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Friday, 19 April 2013 00:00
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Incentives for exports won’t make them competitive

 

With FY13 exports missing the target by a whopping $60 billion—exports were $301 billion versus the $360 billion target—and there being little chance of meeting the FY14 $500 billion target set a couple of years ago, the question is whether the sops announced in the Foreign Trade Policy (FTP) will add up to much. These include extending the 0% Export Promotion Capital Goods (EPCG) scheme to all sectors, extending the 2% Interest Subvention Scheme to more sectors and introduction of more focus-market schemes. In addition, more incentives have been announced for special economic zones—for multi-product SEZs, the minimum area required now is reduced to 500 hectares from 1,000 hectares and for sector specific SEZs, it is now 50 hectares, down from 100 hectares.

Problem is, India’s export woes are more deep-rooted and will need more than just minor incentives. For one, though India has diversified its export markets—Africa’s share in India’s total exports rose from 5.3% in FY01 to 8.1% in FY12 and to 9.6% in April-November FY13—this isn’t near enough. While South-North trade has remained flat at around 19% of total global trade in the last decade, North-North trade share fell from 40% in 2005 to 30% in 2011 while South-South trade share rose from 19% to 28% in the same period. The share of manufactured products’ exports in India’s exports basket has fallen from 79% in FY01 to around 65% today as industry has lost some part of its edge. Of the top 50 global imports, India has just 6 items. Many of these items—oil, diamonds and jewellery—have a very high import content, so a boost in their exports also means a commensurate hike in imports. Some part of the exports, it is true, have been hit by recent export bans.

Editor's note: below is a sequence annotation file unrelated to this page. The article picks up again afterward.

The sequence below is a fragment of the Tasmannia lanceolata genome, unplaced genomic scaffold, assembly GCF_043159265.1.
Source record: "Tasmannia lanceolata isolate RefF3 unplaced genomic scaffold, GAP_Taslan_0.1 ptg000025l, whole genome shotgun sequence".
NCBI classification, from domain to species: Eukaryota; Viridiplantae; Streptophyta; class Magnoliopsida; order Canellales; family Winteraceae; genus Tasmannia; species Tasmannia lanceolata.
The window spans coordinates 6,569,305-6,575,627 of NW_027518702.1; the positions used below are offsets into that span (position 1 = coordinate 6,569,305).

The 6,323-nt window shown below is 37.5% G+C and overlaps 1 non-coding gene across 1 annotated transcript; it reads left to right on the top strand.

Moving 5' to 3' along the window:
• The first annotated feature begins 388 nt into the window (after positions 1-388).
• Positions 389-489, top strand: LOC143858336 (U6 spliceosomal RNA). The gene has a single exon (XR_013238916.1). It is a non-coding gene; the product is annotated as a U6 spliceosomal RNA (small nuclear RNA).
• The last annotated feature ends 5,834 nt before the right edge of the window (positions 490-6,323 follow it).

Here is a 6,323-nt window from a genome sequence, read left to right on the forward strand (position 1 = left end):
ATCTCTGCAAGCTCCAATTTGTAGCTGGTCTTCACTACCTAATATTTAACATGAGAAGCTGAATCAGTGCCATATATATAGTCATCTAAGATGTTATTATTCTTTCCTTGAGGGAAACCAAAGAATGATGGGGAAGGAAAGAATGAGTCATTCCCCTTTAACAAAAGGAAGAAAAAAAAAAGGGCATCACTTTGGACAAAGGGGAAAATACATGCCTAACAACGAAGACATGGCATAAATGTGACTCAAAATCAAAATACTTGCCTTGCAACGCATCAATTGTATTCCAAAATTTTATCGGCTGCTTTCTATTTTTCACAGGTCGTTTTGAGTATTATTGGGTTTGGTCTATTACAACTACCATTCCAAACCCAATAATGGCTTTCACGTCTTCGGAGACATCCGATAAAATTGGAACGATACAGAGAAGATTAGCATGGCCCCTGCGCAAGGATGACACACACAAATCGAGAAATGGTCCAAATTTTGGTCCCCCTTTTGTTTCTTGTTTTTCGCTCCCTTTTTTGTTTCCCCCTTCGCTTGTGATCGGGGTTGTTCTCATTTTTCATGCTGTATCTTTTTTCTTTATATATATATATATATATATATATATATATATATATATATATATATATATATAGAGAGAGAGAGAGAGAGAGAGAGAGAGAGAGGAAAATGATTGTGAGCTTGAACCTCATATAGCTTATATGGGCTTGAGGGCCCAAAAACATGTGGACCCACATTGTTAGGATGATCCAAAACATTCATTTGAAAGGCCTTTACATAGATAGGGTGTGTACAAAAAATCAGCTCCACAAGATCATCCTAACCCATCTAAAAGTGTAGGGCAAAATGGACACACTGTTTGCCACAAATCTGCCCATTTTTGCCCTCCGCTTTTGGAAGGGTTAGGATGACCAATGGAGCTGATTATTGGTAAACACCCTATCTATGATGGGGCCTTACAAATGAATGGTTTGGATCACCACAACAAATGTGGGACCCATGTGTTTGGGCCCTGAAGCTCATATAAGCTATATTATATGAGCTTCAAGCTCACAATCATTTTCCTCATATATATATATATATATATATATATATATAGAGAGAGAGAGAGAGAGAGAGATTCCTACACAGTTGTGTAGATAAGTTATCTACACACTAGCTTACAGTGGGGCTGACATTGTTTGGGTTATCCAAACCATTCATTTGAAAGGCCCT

While the big relief SEZs expected, on lowering of the minimum alternate tax (MAT), was rejected by the finance ministry, the lowering of size requirements will be of some help. The larger issue, however, is that SEZs have not fared well anyway and that is why there has been a sharp reduction in the number of developers who want to set up SEZs—of the 46 SEZs that have been denotified, 37 were denotified between 2010 and 2012. This is in addition to the withdrawing of applications for getting approvals for SEZs. Of the R3.53 lakh crore of exports from SEZs in FY12, around R81,000 crore comes from IT SEZs and another R21,000 crore from SEZs of other services, leaving R2,62,000 from manufacturing SEZs in FY12. While that is a significant export number, the bulk of this comes from one unit, the Reliance refinery—including deemed exports, total exports from the refinery added up to R1,65,000 crore in FY12. And with the domestic market looking better, Reliance has got 40% of the SEZ denotified recently. In the long-run, there is no alternative to making India’s manufacturing more competitive—rising wages have made things worse. The on-off policies towards agricultural exports aren’t helping either.

 
 

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